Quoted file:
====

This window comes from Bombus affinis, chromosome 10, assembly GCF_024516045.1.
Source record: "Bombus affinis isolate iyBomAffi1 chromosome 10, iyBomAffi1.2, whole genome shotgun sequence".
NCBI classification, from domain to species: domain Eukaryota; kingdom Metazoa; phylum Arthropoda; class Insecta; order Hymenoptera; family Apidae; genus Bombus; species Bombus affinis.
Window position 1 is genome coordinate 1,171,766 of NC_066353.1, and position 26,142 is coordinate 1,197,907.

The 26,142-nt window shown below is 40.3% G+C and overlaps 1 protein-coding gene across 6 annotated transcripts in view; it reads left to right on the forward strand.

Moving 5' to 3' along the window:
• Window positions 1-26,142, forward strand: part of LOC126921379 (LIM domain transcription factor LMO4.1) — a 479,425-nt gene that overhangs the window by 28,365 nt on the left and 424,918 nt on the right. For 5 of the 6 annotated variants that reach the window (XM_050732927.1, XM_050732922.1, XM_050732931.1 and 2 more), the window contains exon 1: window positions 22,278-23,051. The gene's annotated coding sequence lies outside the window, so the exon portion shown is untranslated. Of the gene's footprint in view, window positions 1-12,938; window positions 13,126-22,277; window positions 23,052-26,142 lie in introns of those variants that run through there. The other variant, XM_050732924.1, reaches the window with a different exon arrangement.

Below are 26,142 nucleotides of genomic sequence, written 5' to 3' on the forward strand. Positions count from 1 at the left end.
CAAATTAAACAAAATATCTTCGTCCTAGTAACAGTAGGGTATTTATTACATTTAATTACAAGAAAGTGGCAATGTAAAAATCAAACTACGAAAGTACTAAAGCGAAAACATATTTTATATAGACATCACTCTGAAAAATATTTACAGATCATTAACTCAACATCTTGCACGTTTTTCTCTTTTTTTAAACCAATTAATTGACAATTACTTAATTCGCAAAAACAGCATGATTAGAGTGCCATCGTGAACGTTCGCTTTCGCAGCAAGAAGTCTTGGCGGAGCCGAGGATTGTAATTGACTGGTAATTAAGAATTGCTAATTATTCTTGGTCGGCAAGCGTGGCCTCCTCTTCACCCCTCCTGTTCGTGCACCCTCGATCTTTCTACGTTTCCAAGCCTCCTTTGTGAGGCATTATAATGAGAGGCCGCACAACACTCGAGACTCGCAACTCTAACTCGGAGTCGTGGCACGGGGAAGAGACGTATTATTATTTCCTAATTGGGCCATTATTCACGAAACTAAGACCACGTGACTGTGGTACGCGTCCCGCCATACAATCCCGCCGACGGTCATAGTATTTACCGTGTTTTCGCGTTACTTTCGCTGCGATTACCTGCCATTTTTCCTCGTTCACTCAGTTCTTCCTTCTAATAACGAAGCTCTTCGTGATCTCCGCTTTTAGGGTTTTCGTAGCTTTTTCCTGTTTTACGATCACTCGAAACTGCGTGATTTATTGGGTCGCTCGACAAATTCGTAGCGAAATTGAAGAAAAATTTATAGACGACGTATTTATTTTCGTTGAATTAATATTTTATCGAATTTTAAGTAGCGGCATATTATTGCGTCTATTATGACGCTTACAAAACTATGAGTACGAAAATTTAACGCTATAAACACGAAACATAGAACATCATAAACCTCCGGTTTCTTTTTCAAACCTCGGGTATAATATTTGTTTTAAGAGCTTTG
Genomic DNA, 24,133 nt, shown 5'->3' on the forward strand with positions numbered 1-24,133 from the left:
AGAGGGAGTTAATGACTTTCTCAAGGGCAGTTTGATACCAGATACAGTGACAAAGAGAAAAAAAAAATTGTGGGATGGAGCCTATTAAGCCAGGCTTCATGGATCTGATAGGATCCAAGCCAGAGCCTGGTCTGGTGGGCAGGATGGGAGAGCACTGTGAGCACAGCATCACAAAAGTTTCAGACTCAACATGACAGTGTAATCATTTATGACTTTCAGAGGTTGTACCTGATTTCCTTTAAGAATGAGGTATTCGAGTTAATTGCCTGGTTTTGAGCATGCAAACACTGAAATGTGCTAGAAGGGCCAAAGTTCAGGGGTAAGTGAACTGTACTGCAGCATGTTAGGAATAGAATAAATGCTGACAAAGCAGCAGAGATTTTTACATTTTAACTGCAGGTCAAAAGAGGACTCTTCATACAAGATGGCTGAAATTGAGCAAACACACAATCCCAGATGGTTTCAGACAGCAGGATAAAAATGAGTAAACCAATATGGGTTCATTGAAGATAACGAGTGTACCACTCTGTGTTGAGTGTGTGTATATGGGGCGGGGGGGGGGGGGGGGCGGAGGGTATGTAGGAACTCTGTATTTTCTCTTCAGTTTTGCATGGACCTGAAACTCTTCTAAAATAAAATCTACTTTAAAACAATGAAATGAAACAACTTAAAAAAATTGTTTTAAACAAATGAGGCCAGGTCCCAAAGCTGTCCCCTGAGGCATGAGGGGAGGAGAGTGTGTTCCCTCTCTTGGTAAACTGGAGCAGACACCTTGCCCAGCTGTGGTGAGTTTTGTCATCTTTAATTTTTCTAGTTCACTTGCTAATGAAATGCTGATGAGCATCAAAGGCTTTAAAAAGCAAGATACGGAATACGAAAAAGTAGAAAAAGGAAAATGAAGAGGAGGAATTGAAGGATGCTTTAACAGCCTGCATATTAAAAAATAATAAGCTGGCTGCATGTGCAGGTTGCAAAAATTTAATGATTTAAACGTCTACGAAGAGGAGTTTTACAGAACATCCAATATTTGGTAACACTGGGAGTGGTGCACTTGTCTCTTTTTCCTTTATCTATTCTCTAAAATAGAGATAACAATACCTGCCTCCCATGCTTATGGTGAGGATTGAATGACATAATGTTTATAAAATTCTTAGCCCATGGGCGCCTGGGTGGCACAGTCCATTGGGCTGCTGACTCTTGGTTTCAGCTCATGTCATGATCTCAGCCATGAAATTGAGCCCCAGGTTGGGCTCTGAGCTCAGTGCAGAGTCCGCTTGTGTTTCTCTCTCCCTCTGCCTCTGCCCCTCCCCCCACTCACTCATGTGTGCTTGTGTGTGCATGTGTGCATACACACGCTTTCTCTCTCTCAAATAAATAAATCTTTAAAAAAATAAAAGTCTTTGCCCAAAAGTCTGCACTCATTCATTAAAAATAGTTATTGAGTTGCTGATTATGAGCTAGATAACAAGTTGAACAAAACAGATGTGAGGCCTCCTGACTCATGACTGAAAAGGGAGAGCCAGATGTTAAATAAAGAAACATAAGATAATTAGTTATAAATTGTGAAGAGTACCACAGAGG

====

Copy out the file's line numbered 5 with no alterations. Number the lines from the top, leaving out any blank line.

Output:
The 26,142-nt window shown below is 40.3% G+C and overlaps 1 protein-coding gene across 6 annotated transcripts in view; it reads left to right on the forward strand.